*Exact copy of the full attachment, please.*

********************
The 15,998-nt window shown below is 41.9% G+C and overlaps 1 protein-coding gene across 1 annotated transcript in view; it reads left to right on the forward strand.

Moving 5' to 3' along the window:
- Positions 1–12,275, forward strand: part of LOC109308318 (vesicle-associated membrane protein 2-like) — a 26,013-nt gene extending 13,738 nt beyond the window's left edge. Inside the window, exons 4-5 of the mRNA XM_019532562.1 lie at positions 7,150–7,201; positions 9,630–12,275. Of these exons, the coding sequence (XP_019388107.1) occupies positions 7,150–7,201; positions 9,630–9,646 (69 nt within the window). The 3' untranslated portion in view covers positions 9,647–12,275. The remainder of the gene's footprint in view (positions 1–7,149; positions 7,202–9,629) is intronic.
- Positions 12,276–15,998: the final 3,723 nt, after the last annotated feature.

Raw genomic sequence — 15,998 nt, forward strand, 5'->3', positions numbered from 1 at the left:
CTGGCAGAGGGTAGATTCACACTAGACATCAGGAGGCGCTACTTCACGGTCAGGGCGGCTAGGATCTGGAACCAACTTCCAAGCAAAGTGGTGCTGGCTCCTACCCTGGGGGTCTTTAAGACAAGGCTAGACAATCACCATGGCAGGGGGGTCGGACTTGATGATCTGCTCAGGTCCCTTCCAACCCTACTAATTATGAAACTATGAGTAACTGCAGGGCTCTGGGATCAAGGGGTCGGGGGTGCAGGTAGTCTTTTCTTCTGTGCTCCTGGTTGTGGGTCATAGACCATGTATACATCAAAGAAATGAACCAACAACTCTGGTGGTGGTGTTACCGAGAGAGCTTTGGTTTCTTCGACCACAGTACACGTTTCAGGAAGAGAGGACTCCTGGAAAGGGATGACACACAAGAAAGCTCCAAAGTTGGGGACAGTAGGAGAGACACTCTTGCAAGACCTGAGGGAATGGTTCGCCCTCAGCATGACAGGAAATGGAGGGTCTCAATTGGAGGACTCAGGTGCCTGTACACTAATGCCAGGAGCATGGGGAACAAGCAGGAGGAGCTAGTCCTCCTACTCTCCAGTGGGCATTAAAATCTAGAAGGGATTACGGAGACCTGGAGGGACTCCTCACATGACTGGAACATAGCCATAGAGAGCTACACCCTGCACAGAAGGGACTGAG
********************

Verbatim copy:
The 15,998-nt window shown below is 41.9% G+C and overlaps 1 protein-coding gene across 1 annotated transcript in view; it reads left to right on the forward strand.

Moving 5' to 3' along the window:
- Positions 1–12,275, forward strand: part of LOC109308318 (vesicle-associated membrane protein 2-like) — a 26,013-nt gene extending 13,738 nt beyond the window's left edge. Inside the window, exons 4-5 of the mRNA XM_019532562.1 lie at positions 7,150–7,201; positions 9,630–12,275. Of these exons, the coding sequence (XP_019388107.1) occupies positions 7,150–7,201; positions 9,630–9,646 (69 nt within the window). The 3' untranslated portion in view covers positions 9,647–12,275. The remainder of the gene's footprint in view (positions 1–7,149; positions 7,202–9,629) is intronic.
- Positions 12,276–15,998: the final 3,723 nt, after the last annotated feature.

Raw genomic sequence — 15,998 nt, forward strand, 5'->3', positions numbered from 1 at the left:
CTGGCAGAGGGTAGATTCACACTAGACATCAGGAGGCGCTACTTCACGGTCAGGGCGGCTAGGATCTGGAACCAACTTCCAAGCAAAGTGGTGCTGGCTCCTACCCTGGGGGTCTTTAAGACAAGGCTAGACAATCACCATGGCAGGGGGGTCGGACTTGATGATCTGCTCAGGTCCCTTCCAACCCTACTAATTATGAAACTATGAGTAACTGCAGGGCTCTGGGATCAAGGGGTCGGGGGTGCAGGTAGTCTTTTCTTCTGTGCTCCTGGTTGTGGGTCATAGACCATGTATACATCAAAGAAATGAACCAACAACTCTGGTGGTGGTGTTACCGAGAGAGCTTTGGTTTCTTCGACCACAGTACACGTTTCAGGAAGAGAGGACTCCTGGAAAGGGATGACACACAAGAAAGCTCCAAAGTTGGGGACAGTAGGAGAGACACTCTTGCAAGACCTGAGGGAATGGTTCGCCCTCAGCATGACAGGAAATGGAGGGTCTCAATTGGAGGACTCAGGTGCCTGTACACTAATGCCAGGAGCATGGGGAACAAGCAGGAGGAGCTAGTCCTCCTACTCTCCAGTGGGCATTAAAATCTAGAAGGGATTACGGAGACCTGGAGGGACTCCTCACATGACTGGAACATAGCCATAGAGAGCTACACCCTGCACAGAAGGGACTGAG